By Imtiaz Ali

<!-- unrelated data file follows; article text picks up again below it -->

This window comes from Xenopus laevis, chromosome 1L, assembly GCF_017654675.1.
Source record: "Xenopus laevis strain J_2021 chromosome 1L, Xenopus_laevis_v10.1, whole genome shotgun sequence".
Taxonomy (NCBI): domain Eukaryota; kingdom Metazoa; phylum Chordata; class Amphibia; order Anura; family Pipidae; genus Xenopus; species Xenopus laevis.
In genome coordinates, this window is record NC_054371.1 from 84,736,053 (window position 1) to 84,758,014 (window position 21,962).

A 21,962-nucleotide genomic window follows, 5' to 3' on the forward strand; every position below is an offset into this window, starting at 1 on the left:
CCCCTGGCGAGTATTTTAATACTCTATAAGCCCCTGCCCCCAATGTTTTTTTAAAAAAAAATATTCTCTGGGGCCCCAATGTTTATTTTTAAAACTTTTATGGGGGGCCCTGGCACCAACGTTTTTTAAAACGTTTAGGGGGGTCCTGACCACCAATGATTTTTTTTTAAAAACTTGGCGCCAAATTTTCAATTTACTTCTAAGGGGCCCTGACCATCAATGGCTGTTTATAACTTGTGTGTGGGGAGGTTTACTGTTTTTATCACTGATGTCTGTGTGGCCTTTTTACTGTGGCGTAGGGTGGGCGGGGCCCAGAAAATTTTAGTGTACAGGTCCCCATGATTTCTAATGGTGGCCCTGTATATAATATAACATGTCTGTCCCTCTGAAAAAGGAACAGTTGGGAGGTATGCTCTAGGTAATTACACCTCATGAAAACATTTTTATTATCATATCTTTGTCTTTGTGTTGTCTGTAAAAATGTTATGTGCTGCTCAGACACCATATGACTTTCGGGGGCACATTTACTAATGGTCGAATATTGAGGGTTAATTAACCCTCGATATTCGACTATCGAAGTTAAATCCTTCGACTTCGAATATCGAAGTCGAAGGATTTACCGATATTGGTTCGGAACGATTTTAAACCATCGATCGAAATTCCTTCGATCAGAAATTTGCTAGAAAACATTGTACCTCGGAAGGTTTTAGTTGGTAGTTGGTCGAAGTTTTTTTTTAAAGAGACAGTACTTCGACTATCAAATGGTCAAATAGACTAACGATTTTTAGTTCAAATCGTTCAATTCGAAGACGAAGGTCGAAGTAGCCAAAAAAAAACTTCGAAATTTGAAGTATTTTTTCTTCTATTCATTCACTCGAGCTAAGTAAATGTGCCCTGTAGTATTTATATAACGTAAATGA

Pakistan’s Kurram Tribal Agency has been at the center of sectarian Shiite-Sunni conflict for decades. The area witnessed bloody clashes between the two rival sects of Islam long before the arrival of the Taliban phenomenon and foreign al-Qaeda elements in the region in the wake of the U.S. attack on the Taliban regime in Afghanistan in late 2001. Major sectarian riots hit the region for the first time in 1963. Violence resumed in the mid-1980s and a third wave of major sectarian clashes occurred in 1996, amid the growing influence of Salafist Muslims in the area. After a decade of relative peace and harmony, however, Kurram Agency has once again plunged into a vicious cycle of sectarian violence that began last year. Despite many peace truces and pledges of rival groups to end the hostilities, the mayhem is still going on. The clashes intensified in the last month and have not only left scores of people dead and injured, but have also completely paralyzed life in the region. Overall, up to 700 people have been killed and over 1,000 wounded since the conflict began in April last year (Dawn [Karachi], April 12; The News [Islamabad], March 1).